A beefed-up law enforcement presence is planned this weekend at Southland movie theaters and other areas where people congregate, in response to the massacre in Colorado during a showing of the latest "Batman" film.
A dozen people were killed and scores of others wounded when a heavily armed gunman opened fire at a midnight showing of "The Dark Knight Rises."
The Los Angeles Police Department promised an increased presence of uniformed and undercover surveillance officers this weekend at movie theaters, concerts, sporting events and other venues where large crowds gather, though there have been no local threats of violence associated with the mass shooting in Aurora, Colo.
"Since Los Angeles is the entertainment capital of the world, it is important that we all remain vigilant and do everything we can to prevent incidents like this from occurring in our communities," LAPD Chief Charlie Beck said.
The Sheriff's Department, which patrols the vast unincorporated areas of Los Angeles County and, by contract, some 40 municipalities, made similar deployment plans, as did the Orange County Sheriff's Department.
Locally, had sold-out crowds since the midnight screening Friday morning, and have increased both private security teams as well as the Los Angeles County Sheriff's presence (there is a sheriff substation at Universal CityWalk).
"We are concerned for the safety and security of all our audiences," said studio spokesperson Audrey Eig about the tragic incident. None of their screenings of the Batman movie have been canceled or delayed and there have been no incidents, but they plan to keep the moviegoing experience "safe and enjoyable" at Universal, where The Dark Night Rises is also showing on the IMAX screen.
"While the tragedy in Aurora, Colorado, appears to be an isolated incident, our vigilance has been raised," sheriff's Capt. Mike Parker said in a statement. "The heightened alert of the Los Angeles County Sheriff's Department includes increased patrols to create a more visible presence at movie theaters and other places where people congregate.
"As always, we encourage the public, 'If you see something, say something,' " Parker said. "The greatest deterrent to crime is often a phone call to law enforcement by a person who sees something that just doesn't seem right."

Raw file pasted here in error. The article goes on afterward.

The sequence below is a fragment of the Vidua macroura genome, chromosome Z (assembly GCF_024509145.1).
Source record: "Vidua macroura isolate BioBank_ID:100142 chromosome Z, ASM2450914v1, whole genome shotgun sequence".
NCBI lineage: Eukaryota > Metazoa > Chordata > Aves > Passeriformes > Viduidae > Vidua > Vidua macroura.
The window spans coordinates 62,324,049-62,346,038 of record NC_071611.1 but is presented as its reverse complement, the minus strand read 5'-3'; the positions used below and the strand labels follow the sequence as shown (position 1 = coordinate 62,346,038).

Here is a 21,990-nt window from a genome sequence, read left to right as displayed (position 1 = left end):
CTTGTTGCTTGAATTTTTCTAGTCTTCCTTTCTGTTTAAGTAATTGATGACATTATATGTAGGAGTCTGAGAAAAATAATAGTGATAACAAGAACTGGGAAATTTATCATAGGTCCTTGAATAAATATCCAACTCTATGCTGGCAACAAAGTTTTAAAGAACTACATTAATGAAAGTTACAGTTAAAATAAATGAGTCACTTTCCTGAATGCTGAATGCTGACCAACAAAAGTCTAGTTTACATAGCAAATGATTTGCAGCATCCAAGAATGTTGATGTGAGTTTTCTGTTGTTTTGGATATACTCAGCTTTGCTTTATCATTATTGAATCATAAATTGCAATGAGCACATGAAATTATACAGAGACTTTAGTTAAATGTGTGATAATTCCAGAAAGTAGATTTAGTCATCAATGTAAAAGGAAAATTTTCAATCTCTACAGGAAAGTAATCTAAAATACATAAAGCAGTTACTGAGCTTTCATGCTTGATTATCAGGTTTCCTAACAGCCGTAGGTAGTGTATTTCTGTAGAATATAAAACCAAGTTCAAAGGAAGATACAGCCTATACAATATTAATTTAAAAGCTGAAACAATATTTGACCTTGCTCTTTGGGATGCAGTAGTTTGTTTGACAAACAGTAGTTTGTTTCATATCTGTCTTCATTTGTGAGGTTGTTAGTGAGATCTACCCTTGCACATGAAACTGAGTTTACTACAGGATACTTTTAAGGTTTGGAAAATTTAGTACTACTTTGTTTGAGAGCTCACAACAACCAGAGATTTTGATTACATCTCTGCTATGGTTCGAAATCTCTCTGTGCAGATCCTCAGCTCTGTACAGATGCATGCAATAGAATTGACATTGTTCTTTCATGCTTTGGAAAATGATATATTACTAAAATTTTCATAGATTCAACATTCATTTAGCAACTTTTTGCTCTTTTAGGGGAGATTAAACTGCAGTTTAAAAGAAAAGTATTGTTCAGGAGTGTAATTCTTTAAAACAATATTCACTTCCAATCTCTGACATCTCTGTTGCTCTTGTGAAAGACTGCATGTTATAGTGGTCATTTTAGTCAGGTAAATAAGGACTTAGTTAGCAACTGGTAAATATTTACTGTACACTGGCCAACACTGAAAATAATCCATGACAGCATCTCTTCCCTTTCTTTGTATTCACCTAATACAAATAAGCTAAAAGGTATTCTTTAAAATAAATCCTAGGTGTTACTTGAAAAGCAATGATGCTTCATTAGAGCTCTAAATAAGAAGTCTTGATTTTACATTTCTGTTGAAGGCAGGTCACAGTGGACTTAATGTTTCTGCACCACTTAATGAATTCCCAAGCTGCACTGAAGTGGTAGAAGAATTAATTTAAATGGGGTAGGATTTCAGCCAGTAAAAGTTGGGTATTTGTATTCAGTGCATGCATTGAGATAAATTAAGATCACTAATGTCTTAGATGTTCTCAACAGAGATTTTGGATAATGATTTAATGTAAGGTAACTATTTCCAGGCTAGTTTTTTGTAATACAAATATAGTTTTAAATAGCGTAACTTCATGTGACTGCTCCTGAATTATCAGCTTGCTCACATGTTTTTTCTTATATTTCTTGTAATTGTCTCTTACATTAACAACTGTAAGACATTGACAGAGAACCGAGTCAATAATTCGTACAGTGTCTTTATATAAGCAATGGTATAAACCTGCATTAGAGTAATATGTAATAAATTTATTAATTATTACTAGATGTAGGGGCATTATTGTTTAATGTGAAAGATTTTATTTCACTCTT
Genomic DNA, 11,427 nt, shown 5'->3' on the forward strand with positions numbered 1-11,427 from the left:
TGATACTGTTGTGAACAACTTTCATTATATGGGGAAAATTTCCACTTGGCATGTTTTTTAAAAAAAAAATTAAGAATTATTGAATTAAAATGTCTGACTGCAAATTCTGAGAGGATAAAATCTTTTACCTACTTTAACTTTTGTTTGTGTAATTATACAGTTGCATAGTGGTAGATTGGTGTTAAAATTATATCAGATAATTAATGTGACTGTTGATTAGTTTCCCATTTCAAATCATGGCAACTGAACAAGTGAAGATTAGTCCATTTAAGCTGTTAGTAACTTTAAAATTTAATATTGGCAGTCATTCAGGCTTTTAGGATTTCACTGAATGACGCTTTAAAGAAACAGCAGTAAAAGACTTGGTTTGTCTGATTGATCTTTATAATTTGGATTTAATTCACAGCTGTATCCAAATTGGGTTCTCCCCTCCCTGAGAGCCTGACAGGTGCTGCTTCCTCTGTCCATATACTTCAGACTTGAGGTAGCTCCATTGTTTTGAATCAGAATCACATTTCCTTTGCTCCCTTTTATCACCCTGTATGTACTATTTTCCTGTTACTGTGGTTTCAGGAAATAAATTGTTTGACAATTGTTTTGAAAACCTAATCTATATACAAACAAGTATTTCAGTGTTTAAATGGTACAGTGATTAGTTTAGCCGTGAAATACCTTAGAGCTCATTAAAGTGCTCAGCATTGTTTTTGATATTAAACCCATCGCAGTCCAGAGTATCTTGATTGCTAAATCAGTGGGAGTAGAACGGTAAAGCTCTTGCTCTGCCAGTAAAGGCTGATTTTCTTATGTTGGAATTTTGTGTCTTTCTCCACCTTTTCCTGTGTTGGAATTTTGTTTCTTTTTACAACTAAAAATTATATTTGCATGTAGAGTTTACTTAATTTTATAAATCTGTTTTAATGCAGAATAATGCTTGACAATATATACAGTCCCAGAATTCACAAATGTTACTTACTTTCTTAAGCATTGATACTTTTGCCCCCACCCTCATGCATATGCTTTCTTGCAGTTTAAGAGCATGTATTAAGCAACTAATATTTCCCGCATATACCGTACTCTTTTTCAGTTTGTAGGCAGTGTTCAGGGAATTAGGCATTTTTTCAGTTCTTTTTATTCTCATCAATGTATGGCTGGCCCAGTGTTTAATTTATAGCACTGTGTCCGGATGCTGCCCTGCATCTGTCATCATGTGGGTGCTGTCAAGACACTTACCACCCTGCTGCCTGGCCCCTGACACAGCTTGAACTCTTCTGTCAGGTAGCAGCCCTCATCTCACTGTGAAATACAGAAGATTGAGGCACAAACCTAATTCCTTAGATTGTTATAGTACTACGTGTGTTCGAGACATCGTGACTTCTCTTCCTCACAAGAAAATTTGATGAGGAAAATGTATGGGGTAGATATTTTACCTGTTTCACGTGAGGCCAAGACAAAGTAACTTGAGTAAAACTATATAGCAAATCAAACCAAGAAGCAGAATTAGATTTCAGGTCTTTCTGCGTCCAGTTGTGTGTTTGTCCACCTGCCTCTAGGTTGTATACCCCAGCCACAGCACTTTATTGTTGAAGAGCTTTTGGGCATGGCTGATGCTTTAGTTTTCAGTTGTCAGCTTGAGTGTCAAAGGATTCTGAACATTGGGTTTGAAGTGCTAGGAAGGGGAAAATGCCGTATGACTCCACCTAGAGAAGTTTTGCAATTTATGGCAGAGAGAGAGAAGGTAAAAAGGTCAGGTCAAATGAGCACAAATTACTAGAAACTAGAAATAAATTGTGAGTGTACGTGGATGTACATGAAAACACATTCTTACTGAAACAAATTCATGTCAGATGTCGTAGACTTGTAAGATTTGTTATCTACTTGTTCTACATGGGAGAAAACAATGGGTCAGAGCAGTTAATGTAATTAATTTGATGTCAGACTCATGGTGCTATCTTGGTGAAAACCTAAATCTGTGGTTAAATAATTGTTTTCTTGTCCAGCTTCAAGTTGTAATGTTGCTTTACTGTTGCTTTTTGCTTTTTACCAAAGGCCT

The Sheriff's Department patrols the vast unincorporated areas of Los Angeles County and, by contract, some 40 municipalities.
Police Cmdr. Andy Smith, a Los Angeles Police Department spokesman, said patrol officers were dispatched to theaters in the Southland where the movie was screening after midnight and news of the massacre surfaced, but no problems were reported.
Smith said LAPD commanders were scheduled to participate in a conference call with colleagues in the law enforcement community this morning to discuss the situation and plan the appropriate security response in Los Angeles.
The shooting at the Century Aurora 16 movie theater in Aurora, Colo., allegedly was committed by James Holmes, 24, who was taken into custody in the theater's parking lot shortly after the gunfire broke out, authorities said.
Holmes allegedly wore what appeared to be a bullet-proof vest and riot- type mask as he opened fire in the theater with three weapons.
Holmes' parents live in the San Diego County community of Rancho Penasquitos, where the suspect went to High School.
The Motion Picture Association of America, meanwhile, issued a statement regarding the violence.
"We share the shock and sadness of everyone in the motion picture community at the news of this terrible event," said former Connecticut Sen. Chris Dodd, the MPAA chairman and CEO. "We extend our prayers and deepest sympathies to the victims, their loved ones and all those affected by this tragedy."
Parker echoed those sentiments.
"Our thoughts and prayers go to the many victims, families, friends, and first responders affected by this senseless crime," he said.